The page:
In Denmark, coronary CTA has emerged as the preferred nonemergent testing strategy in patients with new onset stable chest pain in many centers. Generally, patients with a low-to-intermediate pre-test risk of having significant CAD, with no prior revascularization, with a body mass index ≤40 kg/m2, with a glomerular filtration rate ≥45 ml/min, and no persistent atrial fibrillation are eligible for coronary CTA. Consequently, clinical criteria for inclusion in this study were stable chest pain in patients without known CAD and a Diamond-Forrester risk score between 15% and 85%. Moreover, study inclusion required the presence of at least 1 coronary stenosis of 40% to 90%, as determined by coronary CTA, or 1 or more focal lesions with severe calcification compromising stenosis assessment. Exclusion criteria were known CAD or a summed Agatston score ≥1,000 U. Patients with inability to undergo adenosine testing, allergy to iodinated contrast media, noncardiac illness with life expectancy <2 years, or pregnancy were excluded. Patients were included prior to functional testing. All CT data underwent FFRCT analysis, and all patients underwent SPECT perfusion imaging and invasive procedures performed as illustrated in Figure 1. All patients were referred to ICA per-protocol, and the physicians responsible for downstream patient management were blinded to results of FFRCT and SPECT analyses, including those who were performing the ICA and FFR investigations. FFRCT and SPECT assessments were performed at core laboratories by personnel who had information about the lesion(s) of interest by coronary CTA; otherwise, the laboratory staff was blinded to clinical data. Patients were thoroughly instructed to stop ingestion of caffeine for 24 h prior to undergoing SPECT and invasive procedures. Coronary angiography was performed in all patients, with measurement of FFR in lesions of interest as outlined by a CT cardiologist. Inconclusive noninvasive test results were registered as positive for ischemia. Informed consent was obtained from all participants. The study was approved by the regional ethical committee of Southern Denmark (S-20150085) and the data protection registry of Southern Denmark (2008-58-0035; 1563).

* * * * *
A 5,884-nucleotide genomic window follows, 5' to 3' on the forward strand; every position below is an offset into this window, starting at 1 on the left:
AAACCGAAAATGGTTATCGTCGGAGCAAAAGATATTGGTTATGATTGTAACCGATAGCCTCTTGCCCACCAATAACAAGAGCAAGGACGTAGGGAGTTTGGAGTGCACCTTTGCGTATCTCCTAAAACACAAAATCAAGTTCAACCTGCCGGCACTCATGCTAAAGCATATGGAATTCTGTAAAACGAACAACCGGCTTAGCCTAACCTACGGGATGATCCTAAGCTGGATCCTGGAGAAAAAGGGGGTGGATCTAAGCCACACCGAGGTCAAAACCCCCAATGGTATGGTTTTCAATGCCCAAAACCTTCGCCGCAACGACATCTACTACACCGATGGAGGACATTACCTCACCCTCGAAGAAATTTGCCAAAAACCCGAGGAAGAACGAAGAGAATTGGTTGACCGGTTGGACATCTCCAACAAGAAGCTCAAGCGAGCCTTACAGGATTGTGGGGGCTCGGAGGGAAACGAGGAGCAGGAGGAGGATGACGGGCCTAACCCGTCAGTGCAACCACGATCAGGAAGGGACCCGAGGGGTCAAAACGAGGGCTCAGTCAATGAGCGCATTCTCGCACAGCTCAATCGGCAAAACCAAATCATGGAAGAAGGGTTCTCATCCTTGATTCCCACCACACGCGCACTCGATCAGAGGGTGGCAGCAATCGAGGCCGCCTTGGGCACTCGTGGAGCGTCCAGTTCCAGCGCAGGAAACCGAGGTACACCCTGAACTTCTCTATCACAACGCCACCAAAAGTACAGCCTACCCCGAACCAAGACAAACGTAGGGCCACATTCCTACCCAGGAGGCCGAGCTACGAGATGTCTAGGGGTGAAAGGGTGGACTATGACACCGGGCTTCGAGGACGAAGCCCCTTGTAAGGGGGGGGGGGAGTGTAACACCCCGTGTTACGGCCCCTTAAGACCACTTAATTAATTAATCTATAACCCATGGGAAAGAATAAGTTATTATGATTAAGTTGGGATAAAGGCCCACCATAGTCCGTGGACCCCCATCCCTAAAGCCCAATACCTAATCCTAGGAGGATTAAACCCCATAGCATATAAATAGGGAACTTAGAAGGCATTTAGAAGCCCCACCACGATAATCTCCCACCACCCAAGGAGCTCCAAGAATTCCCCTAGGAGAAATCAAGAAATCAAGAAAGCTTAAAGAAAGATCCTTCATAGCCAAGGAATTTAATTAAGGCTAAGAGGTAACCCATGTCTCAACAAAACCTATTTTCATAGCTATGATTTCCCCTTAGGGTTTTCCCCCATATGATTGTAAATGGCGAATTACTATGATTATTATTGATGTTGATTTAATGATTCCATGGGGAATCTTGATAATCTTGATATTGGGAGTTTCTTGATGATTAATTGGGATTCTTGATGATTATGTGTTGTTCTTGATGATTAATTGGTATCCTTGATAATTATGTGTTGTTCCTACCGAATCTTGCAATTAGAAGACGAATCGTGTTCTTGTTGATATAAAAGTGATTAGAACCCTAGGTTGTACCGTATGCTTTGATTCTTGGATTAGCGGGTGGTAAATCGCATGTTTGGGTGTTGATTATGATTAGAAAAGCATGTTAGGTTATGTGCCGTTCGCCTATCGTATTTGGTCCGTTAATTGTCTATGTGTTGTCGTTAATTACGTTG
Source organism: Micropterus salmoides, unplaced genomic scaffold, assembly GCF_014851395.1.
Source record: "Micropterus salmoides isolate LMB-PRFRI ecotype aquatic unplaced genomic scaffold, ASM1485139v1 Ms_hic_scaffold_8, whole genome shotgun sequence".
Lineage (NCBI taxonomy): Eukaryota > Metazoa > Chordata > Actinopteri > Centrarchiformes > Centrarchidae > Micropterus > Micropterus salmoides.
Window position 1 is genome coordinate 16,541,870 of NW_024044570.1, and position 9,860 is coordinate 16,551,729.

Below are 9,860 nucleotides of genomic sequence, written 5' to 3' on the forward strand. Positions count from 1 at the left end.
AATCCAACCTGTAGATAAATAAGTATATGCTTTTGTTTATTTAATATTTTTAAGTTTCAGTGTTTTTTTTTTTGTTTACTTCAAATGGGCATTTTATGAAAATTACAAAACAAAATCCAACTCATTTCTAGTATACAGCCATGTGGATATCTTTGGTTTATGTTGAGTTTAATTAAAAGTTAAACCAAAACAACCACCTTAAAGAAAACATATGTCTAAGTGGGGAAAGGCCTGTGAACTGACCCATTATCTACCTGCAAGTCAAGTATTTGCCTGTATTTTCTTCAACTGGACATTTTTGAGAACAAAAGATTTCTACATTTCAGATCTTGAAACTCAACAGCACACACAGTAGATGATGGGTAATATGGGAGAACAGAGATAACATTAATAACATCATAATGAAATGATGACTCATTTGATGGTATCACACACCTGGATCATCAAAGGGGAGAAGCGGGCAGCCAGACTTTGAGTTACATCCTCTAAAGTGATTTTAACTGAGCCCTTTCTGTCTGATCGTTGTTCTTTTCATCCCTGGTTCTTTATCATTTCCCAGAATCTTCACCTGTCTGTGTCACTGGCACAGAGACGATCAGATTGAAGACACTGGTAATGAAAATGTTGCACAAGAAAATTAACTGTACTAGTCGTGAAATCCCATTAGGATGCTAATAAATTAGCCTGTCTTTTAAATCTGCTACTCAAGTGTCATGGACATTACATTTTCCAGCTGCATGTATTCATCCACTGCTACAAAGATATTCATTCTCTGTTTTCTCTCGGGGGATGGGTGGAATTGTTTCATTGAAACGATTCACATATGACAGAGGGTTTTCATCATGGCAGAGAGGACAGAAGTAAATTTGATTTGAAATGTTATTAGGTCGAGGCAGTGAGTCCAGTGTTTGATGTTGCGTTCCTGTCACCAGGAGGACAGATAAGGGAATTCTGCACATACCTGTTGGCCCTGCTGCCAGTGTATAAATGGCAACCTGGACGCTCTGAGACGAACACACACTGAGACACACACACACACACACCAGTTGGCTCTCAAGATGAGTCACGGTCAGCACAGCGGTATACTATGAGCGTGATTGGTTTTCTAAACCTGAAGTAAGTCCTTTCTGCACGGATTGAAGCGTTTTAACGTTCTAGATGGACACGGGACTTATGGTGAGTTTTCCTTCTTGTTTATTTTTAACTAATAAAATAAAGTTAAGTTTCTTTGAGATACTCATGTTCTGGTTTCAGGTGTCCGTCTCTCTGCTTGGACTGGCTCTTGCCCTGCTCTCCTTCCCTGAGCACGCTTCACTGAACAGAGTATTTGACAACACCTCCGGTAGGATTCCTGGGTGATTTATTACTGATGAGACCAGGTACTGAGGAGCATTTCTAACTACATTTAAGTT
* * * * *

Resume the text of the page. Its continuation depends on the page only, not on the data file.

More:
Coronary CTA was performed using either a SOMATOM Definition Flash or a FORCE CT scanner (both from Siemens, Forchheim, Germany). Oral beta-blockers or ivabradine was administered, if necessary, targeting a heart rate ≤60 beats/min. All patients received sublingual nitroglycerin. An initial nonenhanced scan for calcium scoring was performed. Coronary CTA was assessed by skilled CT cardiologists (all having more than 10 years of experience in coronary CTA interpretation). Vessels ≥2 mm in diameter were evaluated and graded visually by the interpreters. Location of lesions was reported using a 17-segment model (13). Lesion locations were classified as proximal if located in segments 1, 2, 5, 6, 7, 11, or 13; all other lesion locations were classified as distal.
FFRCT and analysis
Standard acquired coronary CTA data sets were transmitted for central analysis (HeartFlow Inc., Redwood City, California) as previously described (12). The principles behind FFRCT computation have been described in detail previously (8). FFRCT was displayed for each point in the coronary tree. Any FFRCT value in the major coronary arteries ≥2 mm in diameter, including side branches, were registered. Patients were classified as having significant ischemia if at least 1 vessel had an FFRCT ≤0.80.